Let’s remember that after Ellen came out, we moved on, and learned our gay neighbor is just another neighbor, that the lesbian who works in the cubicle across the way isn’t anything more or less than another co-worker.

And me? I’m on my way to being just another woman. But today, I am a transgender woman, and have been for awhile now.

Still, I would be grateful to you for thinking of me as… just another woman.

11046378_10206428533692302_2786928928095290804_oLove,

Dawn

XOXO

Don’t Believe Me Just Watch

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Today in Selma, Alabama, there was talk of civil rights, how far we’ve come. How far we still have to go. Fifty years after Bloody Sunday, there are still pockets of racism deep enough to hold entire communities, churches and governments. There are still places where we Americans are not judged on the content of our character, but on how we appear — and if not the color of our skin, then the bone structure of our bodies and the clothes we wear to express our gender gives rise to oppression and prejudice and denial of our liberty. The people we love makes us targets for hate, for discrimination, for fear.

My former residence in Marietta in the great state of Georgia was an apartment complex where about 75 to 80 percent of my neighbors were African-American. The property manager, the rental office employees, maintenance workers and folks to whom I’d say good morning and good night at the bus stop were all in the majority and I was but one of two white women living among them, peacefully and without trouble. We all minded our own business, and nobody ever made a fuss about me being either white or a woman.

But some politicians there want to pass a law that allows business owners to discriminate against me if my existence runs contrary to their religious beliefs.

Since nobody in Georgia ever asked me where I pray, and nobody ever questioned where I pee, I don’t expect I’d run afoul of this lousy bit of legislation, should it ever come to pass. But to think there are others not quite as fortunate who might be oppressed because of this kind of lawmaking, others who just happen to be friends of mine, I worry. And I do pray.

I read somewhere that God helps those who help themselves, and so I decided the best course of action, given my few options — having a part-time job, no savings and a boatload of bills — is to not make matters more complicated. I know better than to live someplace where I’m not welcome to be me.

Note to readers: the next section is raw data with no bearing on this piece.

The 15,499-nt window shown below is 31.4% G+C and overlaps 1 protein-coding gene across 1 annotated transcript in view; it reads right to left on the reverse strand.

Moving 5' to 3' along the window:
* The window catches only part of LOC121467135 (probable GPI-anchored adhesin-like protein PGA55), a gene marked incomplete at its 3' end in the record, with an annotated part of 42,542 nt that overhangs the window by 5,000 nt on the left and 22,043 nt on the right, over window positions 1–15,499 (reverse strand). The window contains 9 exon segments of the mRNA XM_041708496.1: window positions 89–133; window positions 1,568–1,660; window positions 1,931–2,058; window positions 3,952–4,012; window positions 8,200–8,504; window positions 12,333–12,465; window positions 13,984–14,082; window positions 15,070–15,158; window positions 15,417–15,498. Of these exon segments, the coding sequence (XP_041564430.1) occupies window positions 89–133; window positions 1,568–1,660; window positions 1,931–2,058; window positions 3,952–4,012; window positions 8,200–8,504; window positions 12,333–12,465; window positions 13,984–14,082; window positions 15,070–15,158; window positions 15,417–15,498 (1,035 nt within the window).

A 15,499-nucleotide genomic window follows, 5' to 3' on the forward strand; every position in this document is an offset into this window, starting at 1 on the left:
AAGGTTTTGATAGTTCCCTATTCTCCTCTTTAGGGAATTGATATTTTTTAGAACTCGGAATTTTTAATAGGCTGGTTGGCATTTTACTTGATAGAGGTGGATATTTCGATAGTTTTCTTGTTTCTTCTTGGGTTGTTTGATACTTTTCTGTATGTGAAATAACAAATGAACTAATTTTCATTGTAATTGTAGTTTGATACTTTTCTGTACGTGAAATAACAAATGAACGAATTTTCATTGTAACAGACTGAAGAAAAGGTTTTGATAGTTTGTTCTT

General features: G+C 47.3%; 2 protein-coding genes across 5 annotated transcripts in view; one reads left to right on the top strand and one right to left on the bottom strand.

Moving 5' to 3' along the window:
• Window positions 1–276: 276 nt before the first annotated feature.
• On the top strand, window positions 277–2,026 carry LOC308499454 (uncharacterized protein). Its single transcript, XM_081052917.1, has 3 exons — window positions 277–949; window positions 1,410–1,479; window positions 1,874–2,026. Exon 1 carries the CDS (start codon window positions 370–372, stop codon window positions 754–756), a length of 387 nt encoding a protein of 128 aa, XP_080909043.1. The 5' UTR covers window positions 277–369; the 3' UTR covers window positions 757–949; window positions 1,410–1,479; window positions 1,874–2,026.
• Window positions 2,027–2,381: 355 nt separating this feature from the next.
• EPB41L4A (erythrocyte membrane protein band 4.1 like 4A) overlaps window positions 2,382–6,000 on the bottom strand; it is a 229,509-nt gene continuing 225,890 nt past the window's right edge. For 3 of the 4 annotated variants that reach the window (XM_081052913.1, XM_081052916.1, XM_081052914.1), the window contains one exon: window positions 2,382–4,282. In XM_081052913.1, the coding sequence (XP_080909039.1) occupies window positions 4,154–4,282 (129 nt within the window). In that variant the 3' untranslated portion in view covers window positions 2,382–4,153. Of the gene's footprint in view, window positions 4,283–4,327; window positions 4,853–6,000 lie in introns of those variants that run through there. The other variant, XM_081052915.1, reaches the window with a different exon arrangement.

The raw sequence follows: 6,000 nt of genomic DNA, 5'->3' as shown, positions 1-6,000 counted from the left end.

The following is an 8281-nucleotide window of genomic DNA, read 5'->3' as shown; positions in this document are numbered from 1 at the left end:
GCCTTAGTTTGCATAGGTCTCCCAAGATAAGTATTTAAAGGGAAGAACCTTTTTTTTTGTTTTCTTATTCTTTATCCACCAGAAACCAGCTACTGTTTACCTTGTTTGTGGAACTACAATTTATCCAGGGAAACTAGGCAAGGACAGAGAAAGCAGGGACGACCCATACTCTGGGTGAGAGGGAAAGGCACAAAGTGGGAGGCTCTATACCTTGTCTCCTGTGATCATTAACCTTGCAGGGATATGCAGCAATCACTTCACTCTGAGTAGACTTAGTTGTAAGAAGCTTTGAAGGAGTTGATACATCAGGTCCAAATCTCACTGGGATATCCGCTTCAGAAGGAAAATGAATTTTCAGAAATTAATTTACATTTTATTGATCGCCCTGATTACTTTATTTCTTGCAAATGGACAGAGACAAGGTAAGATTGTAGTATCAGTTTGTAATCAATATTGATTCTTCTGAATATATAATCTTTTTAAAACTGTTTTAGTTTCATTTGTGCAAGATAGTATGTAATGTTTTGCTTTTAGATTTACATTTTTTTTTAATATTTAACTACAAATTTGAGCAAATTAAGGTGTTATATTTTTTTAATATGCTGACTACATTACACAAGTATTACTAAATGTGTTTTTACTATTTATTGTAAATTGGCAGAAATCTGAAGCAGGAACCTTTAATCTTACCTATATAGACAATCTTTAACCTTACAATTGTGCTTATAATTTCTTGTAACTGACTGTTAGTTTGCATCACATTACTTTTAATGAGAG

So, one month ago today, I packed up my car and headed north, to return home. Which is ironic in a way, given the fact that I left home in the first place because I was no longer welcome.

The 17 hours I spent driving gave me time to reflect, to ponder, to ruminate and reconsider. When I unlocked the front door and crossed that threshold, I put an end to 21 months of drifting from place to place, five cities across three states in less than two years. I never once hung a picture or painted a wall, never once considered that where I was would be where I’d stay.

IMG_5359Because… home is, as the saying goes, where the heart is. And mine was where I left it, in the dwelling of my kids and one true love.

In all that time, only two things remained constant: my name is Dawn Stacey Ennis, and I am transgender. And because of those two things, that one true love is no longer mine to hold, to my great regret.

I was offered the option: come home, leave that life behind, rebuild a life I put to rest.

And I’d be lying if I didn’t admit: I was sorely tempted.

But having been “back and forth” — rather infamously, I might add — I found that temptation was one I could withstand without even a second thought.

I realized, over the past few weeks since I returned home, the saving grace of my children mattered more to me than anything else. Their love and total acceptance are in fact enough to make every day worth living, and my love for them keeps me motivated to make a difference in their lives and the world they will someday inherit.

The love I lost ran out when the gauge hit E, and cannot be refilled by the woman I truly am. And although I have lived as the man who kept the tank full, to overbrimming, I can’t wear that disguise any longer.  And she’s not buying the brand I’m now selling.

So I set my clothes hanging where mens’ suits once hung, I filled the empty drawers with my blouses and bras and other underwear where I once kept boxers and briefs and polo shirts. And I live my life. I do my job. I search for better opportunities.

white_snowI cook, clean, shop, eat, sleep, play, shovel, and shovel, and shovel, and everything else I did before — just like everybody does — except now I do this here, and not as a visitor, but as ME, as a woman who lives here.

A woman whose kids call her dad — deal with it.

11024732_10206103216159567_8063329912938319156_nI am Dawn Stacey Ennis and I am transgender.

And I am home.

You know, I think I might even paint a wall or two, and then, perhaps, hang a picture.

Plan B from Inner Space

balda_alps_clouds_sunriseI’m scared.

Don’t get me wrong. I’m not “terrified, freaking out, what the hell?!?” kind of scared. 91125

Not “uh oh, the fuel gauge is on E, I wasn’t paying attention and there are no gas stations for miles, only the sounds of banjos playing” kind of scared.

Not “where did I leave my baby/dog/keys/purse/eyeglasses” kind of scared (but don’t you just HATE when that happens?).

Not “the test is today and I didn’t study” kind of scared.

Not “I can’t for the life of me remember what I was supposed to do and I’m in trouble for forgetting” kind of scared.

ed3b324e35788ff7f7b246d5285ee8b8Not “Freddy Krueger is in the house and I’m hiding in a room with only one way out and no closet nor windows” kind of scared.

Not even “I’m watching the original Poseidon Adventure movie and I’m 8 years old and I’ve only seen Disney movies with princesses and talking animals” kind of scared.